Thursday, August 27, 2015

“Death is a stripping away of all that is not you. The secret of life is to "die before you die" --- and find that there is no death.”

"Many people in this world do not want to think of death. My sons, keep in mind that whether we think of it or not, death is unavoidable." – St John Bosco (1815 – 1888: popularly known as Don Bosco, was an Italian Roman Catholic priest, educator and writer)

Gospel Text: (Mt 24:42-51)
Jesus said to his disciples:
“Stay awake!
For you do not know on which day your Lord will come.
Be sure of this: if the master of the house
had known the hour of night when the thief was coming,
he would have stayed awake
and not let his house be broken into.
So too, you also must be prepared,
for at an hour you do not expect, the Son of Man will come.

“Who, then, is the faithful and prudent servant,
whom the master has put in charge of his household
to distribute to them their food at the proper time?
Blessed is that servant whom his master on his arrival finds doing so.
Amen, I say to you, he will put him in charge of all his property.
But if that wicked servant says to himself, ‘My master is long delayed,’
and begins to beat his fellow servants,
and eat and drink with drunkards,
the servant’s master will come on an unexpected day
and at an unknown hour and will punish him severely
and assign him a place with the hypocrites,
where there will be wailing and grinding of teeth.”

Recently I took a walked in a New England cemetery, in the north east of the United States.  It dated back to the 1660’s.  Dusty, weedy pathways squirreled among over 2,000 graves.  Some headstones stood straight and tall.  Others slumped. More were scarred or fractured.  Others, no longer able to stand, were concealed in the overgrowth.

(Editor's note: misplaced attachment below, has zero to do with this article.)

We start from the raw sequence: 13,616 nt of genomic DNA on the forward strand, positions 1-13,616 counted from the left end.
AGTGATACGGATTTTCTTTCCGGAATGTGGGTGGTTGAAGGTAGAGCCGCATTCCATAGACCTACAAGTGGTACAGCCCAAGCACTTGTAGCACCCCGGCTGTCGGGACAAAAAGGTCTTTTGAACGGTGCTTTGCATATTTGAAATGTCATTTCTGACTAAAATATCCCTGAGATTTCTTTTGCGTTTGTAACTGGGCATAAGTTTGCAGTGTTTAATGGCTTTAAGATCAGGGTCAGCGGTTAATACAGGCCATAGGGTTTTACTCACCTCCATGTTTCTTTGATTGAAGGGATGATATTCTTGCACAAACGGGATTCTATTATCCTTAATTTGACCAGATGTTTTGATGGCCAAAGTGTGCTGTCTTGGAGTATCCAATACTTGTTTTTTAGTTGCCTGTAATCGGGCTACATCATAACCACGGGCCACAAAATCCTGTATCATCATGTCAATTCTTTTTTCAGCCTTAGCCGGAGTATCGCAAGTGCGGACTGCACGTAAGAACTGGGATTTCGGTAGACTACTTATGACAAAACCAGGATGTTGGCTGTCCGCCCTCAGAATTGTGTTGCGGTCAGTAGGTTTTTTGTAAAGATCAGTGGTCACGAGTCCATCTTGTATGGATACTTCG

I found comfort in reading this old cemetery.  I awakened again to my mortality, my vulnerability and the fragility of life.  Each marker offered a glimpse into a life. Soldiers and sailors from all of our country’s military battles rest here. Young women who died in childbirth rest here.  Infants, children, even siblings, who died long before their parents, rest here. Seafarers lost at sea are remembered here. The young, the old, widows and widowers, the trusted and the shiftless rest here side by side. Nathaniel, a surviving twin who lived only days, rests near Phoebe who lived to be 97. Names, but no faces. There was no rhyme or reason, no recognizable pattern to the lives and deaths. It doesn’t take much to imagine the sorrows, joys and challenges buried here.

Did they ‘stay awake’?  ‘Ready’ the day the Lord came?  ‘Faithful and prudent servant(s)”? 

“Stay awake”. St. Matthew in today’s gospel passage does not paint a pretty picture of what it might be like not to be awake and prepared, prudent and faithful.

 “Stay awake” or else!  Or else what?  Or else, I may miss something beautiful, amazing, or unexpected.  I may not recognize Jesus who stands near me.  I may miss the Lord’s gentleness in the young mother taking her anxious child to the first day of school. Or the face of Compassion on the nurse caring for the dying man. Or Christ’s longing in the eyes of a homeless child. I may miss the Jesus of peace and justice in the dedicated, diligent arbitrator. I may miss the jovial Jesus in the wedding celebration. I may miss the every-day-God of love, laughter, friendship, joy, peace and comfort. I may miss hearing the Lord calling my name revealing Love and/or gently revealing my brokenness.  Now that I am awake, at least for the moment – I see, I hear the Lord’s work among us.  I experience God’s laboring in me!

As I paused among the headstones I am reminded of the love and the mercy of the Lord.

The good-news: The every-day-God dwells among us.

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